Thursday, January 12, 2012

See ya on the ski slopes...


Unlike what most considers to be “normal”, our bodies were not designed to sit at a desk all day. Our bodies where designed to move and to perform physical work. Regular physical activity eventually causes an adaptation which makes us physically stronger, fitter and generally healthier.

Exercise also makes our body more sensitive to insulin. Essentially, it helps the insulin do its job (move glucose from the bloodstream into the cells to provide energy) much more efficiently.

With Type 2 Diabetes, insulin resistance is a big part of the problem, therefore becoming more active is also a big part of the solution. With Type 1 Diabetes, physical exercise is also important. By increasing insulin sensitivity, the Type 1 gamer requires less synthetic injected insulin to control blood glucose levels. Less medication is always better and by decreasing insulin dosages, you also increase the likelihood of getting doses right. Less medicine = smaller mistakes, whereas more medicine = bigger mistakes. A Type 1 gamer can however never eliminate all injected insulin, since unlike Type 2 Diabetics, their bodies have lost the ability to produce their own insulin. Increasing insulin sensitivity is good in that it makes it much easier to avoid high blood sugars. When the Type 1 gamers physical activity level goes up, the injected insulin begins to work much more efficiently in avoiding high blood glucose values which are the cause of long term health problems associated with the disease.

As good as this all seems, there is also one “drawback” to physical exercise for a Type 1 gamer and that is putting them at risk for hypoglycemia (low blood glucose). One of the differences between Type 1 and Type 2 Diabetes is that in “adult-onset” (Type 2) Diabetes, the patient is mostly not susceptible to hypoglycemia (low blood glucose) since the mechanisms in their bodies working to prevent this are still working. Hypoglycemia is a constant and immediate threat for all Type 1 gamers with possible outcomes being unconsciousness or even death if untreated. Hypoglycemia can creep up almost unexpectedly with little signs or symptoms until it’s too late. Playing in the snow and jumping on her trampoline are the activities that drop Adele’s blood glucose the most.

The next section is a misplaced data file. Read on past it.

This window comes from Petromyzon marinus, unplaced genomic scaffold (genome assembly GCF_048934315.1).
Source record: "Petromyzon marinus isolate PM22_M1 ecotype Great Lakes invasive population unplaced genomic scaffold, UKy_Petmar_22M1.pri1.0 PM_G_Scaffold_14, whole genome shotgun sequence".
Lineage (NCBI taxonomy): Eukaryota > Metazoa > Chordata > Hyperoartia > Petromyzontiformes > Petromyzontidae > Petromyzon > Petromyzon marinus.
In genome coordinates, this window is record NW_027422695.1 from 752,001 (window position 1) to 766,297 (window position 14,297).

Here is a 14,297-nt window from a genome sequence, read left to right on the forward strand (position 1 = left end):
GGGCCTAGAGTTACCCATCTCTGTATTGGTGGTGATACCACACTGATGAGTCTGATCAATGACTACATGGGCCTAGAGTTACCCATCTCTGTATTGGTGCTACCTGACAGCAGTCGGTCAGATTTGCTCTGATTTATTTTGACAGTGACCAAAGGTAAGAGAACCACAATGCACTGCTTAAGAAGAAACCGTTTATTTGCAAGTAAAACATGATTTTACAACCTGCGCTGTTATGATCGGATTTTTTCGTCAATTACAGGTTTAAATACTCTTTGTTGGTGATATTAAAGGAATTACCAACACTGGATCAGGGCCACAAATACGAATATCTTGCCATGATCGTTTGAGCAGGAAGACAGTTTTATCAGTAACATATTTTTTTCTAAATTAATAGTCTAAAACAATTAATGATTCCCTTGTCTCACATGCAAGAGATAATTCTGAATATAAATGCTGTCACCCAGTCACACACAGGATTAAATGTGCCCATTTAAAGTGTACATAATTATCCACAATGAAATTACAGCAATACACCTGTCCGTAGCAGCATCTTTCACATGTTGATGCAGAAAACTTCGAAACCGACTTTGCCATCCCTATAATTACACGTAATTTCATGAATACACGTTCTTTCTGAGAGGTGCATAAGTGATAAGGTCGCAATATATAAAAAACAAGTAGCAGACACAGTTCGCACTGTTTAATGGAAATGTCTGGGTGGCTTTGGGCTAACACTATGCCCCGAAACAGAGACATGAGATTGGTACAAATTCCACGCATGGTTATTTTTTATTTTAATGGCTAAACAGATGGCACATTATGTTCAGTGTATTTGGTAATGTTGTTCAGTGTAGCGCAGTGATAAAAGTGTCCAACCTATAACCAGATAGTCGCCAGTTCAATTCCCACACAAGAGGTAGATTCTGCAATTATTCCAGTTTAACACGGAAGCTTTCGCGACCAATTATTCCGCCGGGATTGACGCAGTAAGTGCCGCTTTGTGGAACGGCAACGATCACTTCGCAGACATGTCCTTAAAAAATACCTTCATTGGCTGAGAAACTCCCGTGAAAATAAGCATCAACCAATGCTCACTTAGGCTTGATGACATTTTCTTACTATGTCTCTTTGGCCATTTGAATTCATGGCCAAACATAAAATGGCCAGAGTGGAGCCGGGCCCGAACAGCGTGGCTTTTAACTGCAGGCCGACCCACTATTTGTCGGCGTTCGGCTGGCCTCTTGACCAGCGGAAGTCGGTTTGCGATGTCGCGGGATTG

This coming weekend, Adele and I will be spending a day on the ski slopes downhill skiing. Even if the physical effort required is less than cross-country skiing, it still requires a significant level of physical effort that will surely send Adele into hypoglycemia if I don’t back off on her insulin. That is the part of the equation that is 100% certain. Determining exactly how much insulin I need to back off is the tricky part…

Adele’s test kit in my jacket (close to the body to avoid freezing) and some simple, fast-acting sugar are a must during all of our ski runs as well as hourly blood glucose checks to see if the reduced dose of insulin is enough or too much. Then, a few extra blood glucose checks during the night to make sure the delayed insulin sensitivity doesn't make Adele go low up to 24 hours after all the extra exercise.  All that work, worry and vigilance to do what most non Type 1 gamers do without even thinking twice… Is it worth it? Imagining Adele’s big smile coming down the hill as I write this… you bet it’s worth it.

5 comments:

The Diabetic Camper said...

I am camping this weekend and have to think about all sorts of ways to keep my test kit, and pump from freezing. I even sleep with them in my sleeping bag at night.

Diabetes311 said...

Agreed. Exercise is a dual edged sword!~ I love to ski and am fortunate to go often. I spend a good deal of time "testing" and retesting in the lodge. For those of us that are not "young" anymore its an excuse to rest! I find that anything that causes an adrenaline rush, etc brings my blood sugar up. Never a dull moment with the big D. Take good care and have a safe and happy trip making memories together!

Anonymous said...

Exercise has an enormous effect on blood sugars in our case and it is worth it. But since just simple walking reduces basals substantially and causes lows for her, I am glad she is not an extreme athlete by nature. She does skate, bike and exert herself but not for hours and hours a day like some kids do. Call me a coward but I am grateful she is not more athletic than she is. She usually gets a moderate amount of exercise most days. On days she has been more active, it is usually problematic. This is a very hard thing to accept about Type 1; that they can't just exercise without loading up on carbs before during and the whole night after. Much more difficult to manage an extremely athletic child who engages in sports hours daily. Whatever they want to do, you must help them do it but, yes, exercise is a double-edged sword.

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Sarah said...

I hope this went very well, we're heading to the slopes soon with the boys and I think the anticipation of what "could" happen is making me much more anxious than I need to be.